Family, Friends & Fellow Officers Remember...

Assistant Chief of Police Edwin E. Stuart

Anaconda Police Department, Montana

End of Watch Tuesday, June 6, 1939

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Reflections for Assistant Chief of Police Edwin E. Stuart

Rest in peace Assistant Chief of Police Stuart.

Rabbi Lewis S. Davis

June 29, 2019

Asst. Chief Stuart,
On today, the 80th anniversary of your death I would just like to say thank you for your service and sacrifice for the citizens of Anaconda.

BPA Mike Casey
United States Border Patrol
El Paso Station

June 6, 2019

Time may have passed but you are not forgotten. I believe as long as someone remembers you or speaks your name, you are still with us.
Thank you for your heroism.
GOD Bless

Detention Officer A.Zambito
Texas

June 6, 2015

Thank you for your services and may God be with you.

Don Hedbany
A friend

February 20, 2015

Thank you for your service and for helping to make America a safer place.

Deputy Brian Jones
Boulder County Sheriff's Office, CO

November 19, 2012

To fully appreciate the heroes of the present, we must recognize our heroes of the past. Your heroism and service is honored today, the 73rd anniversary of your death. Your memory lives and you continue to inspire. Thank you for your service. My cherished son Larry Lasater was a fellow police officer who was murdered in the line of duty on April 24, 2005 while serving as a Pittsburg, CA police officer.

Time never diminishes respect. Your memory will always be honored and revered. Rest In Peace.

Phyllis Loya
Mom of fallen California Officer Larry Lasater, Pittsburg PD, eow 4/24/05

June 6, 2012

Thanks for your 5 years of services.

David

February 19, 2012

When God Made Police Officers . . .

When the Lord was creating Police Officers, He was into his sixth day of overtime when an angel appeared and said,
"You're doing a lot of fiddling around on this one."

And the Lord said, "Have you read the requirements on this
order? A Police Officer has to be able to run five miles through alleys in the dark, scale walls, enter homes the health inspector wouldn't touch, and not wrinkle their uniform."

"They have to be able to sit in an undercover car all day on a stakeout, cover a homicide scene that night, canvass the neighborhood for witnesses, and testify in court the next day."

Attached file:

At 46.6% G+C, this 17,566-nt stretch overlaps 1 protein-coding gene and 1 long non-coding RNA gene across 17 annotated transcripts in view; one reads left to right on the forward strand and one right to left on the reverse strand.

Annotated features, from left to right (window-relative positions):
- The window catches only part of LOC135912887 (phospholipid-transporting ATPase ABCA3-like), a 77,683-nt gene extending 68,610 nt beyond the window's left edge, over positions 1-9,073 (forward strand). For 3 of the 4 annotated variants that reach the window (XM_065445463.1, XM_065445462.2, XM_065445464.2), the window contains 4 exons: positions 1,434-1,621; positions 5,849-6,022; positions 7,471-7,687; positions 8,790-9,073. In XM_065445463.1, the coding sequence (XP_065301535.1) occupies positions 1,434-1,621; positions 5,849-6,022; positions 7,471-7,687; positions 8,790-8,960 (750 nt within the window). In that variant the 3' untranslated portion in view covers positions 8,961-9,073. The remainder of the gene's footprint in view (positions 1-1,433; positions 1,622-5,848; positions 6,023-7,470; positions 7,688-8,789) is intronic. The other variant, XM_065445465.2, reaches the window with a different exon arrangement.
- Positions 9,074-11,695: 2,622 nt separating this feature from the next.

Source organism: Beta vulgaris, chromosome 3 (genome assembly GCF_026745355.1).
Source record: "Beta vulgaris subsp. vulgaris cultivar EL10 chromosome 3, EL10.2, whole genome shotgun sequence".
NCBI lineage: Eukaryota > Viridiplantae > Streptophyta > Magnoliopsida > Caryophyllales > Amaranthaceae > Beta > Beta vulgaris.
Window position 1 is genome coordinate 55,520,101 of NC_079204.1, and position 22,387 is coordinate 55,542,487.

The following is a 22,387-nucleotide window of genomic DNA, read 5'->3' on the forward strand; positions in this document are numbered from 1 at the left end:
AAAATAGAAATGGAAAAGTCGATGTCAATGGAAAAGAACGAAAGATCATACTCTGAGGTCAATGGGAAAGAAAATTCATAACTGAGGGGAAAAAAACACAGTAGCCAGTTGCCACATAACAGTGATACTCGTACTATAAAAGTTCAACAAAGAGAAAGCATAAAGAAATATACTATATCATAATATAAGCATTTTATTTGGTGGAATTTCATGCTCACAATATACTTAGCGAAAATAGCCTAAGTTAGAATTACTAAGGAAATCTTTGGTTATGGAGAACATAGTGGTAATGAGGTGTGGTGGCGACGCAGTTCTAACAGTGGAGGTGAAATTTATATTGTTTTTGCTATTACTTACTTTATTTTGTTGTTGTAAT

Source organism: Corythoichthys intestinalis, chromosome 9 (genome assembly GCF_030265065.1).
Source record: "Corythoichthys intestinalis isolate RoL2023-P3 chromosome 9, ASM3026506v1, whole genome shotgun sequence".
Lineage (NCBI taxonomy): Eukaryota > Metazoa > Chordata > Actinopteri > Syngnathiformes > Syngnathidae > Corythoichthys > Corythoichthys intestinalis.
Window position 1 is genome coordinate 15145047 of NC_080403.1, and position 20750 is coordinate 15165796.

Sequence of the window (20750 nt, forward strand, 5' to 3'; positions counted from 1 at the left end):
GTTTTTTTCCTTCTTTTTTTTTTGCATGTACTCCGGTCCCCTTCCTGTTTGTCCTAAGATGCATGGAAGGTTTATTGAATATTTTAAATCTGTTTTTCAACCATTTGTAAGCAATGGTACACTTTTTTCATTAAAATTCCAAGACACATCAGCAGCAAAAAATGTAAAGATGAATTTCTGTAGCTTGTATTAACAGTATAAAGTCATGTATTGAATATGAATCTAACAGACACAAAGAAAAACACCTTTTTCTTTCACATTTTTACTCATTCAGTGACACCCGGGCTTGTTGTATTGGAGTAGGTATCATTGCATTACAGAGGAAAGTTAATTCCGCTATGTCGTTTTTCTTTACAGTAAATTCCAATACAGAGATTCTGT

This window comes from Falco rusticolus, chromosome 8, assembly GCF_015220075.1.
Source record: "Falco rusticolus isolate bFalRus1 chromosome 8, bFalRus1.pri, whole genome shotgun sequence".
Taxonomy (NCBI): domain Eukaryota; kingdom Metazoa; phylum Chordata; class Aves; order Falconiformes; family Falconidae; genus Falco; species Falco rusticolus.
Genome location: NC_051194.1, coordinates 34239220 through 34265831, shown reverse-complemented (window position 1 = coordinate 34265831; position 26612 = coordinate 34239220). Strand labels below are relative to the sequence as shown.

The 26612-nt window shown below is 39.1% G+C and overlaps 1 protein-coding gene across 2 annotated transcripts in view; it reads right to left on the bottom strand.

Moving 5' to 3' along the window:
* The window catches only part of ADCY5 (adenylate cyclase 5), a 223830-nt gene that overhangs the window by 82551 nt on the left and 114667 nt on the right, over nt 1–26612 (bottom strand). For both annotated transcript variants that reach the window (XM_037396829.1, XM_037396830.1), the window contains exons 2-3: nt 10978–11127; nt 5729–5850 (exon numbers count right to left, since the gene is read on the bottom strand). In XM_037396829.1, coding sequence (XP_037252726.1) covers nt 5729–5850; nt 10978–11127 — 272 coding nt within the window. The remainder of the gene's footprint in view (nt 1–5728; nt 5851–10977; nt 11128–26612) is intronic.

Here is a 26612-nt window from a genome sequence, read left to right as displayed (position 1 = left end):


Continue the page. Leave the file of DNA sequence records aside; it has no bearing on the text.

"They have to be in top physical condition at all times,
running on black coffee and half-eaten meals, and they have to have six pairs of hands."

The angel shook her head slowly and said, "Six pairs of hands . . . no way!!"

"It's not the hands that are causing me problems," said the Lord, "it's the three pairs of eyes an officer has to have."

"That's on the standard model?" asked the angel.

The Lord nodded. "One pair that sees through a bulge in a pocket before they ask, 'May I see what's in there, sir?'"
(when they already know and wish they'd taken that accounting job) "Another pair here in the side of their head for their partner's safety, and another pair of eyes here in front so they can look reassuringly at a bleeding victim and say, 'You'll be alright, ma'am,' when they know it isn't so."

"Lord," said the angel, touching His sleeve, "rest and work on this tomorrow."

"I can't," said the Lord, "I already have a model that can talk a 250 pound drunk into a patrol car without incident and feed a family of five on a civil service paycheck."

The angel circled the model of the Police Officer very slowly. "Can it think?" she asked.

"You bet," said the Lord, "it can tell you the elements of a hundred crimes, recite Miranda warnings in its sleep, detain, investigate, search, and arrest a gang member on the street in less time than it takes five learned judges to debate the legality of the stop . . . and still it keeps its sense of humor. This officer also has phenomenal personal control. They can deal with crime scenes painted in hell, coax a confession from a child abuser, comfort a murder victim's family, and then read in the daily paper how law enforcement isn't sensitive to the rights of criminal suspects."

Finally, the angel bent over and ran her finger across the cheek of the Police Officer. "There's a leak," she pronounced, "I told you that you were trying to put too much into this model."

"That's not a leak," said the Lord. "It's a tear."

"What's the tear for?" asked the angel.

"It's for bottled-up emotions, for fallen comrades, for commitment to that funny piece of cloth called the American flag, for justice."

"You're a genius," said the angel.

The Lord looked somber. "I didn't put it there," He said.

December 17, 2003

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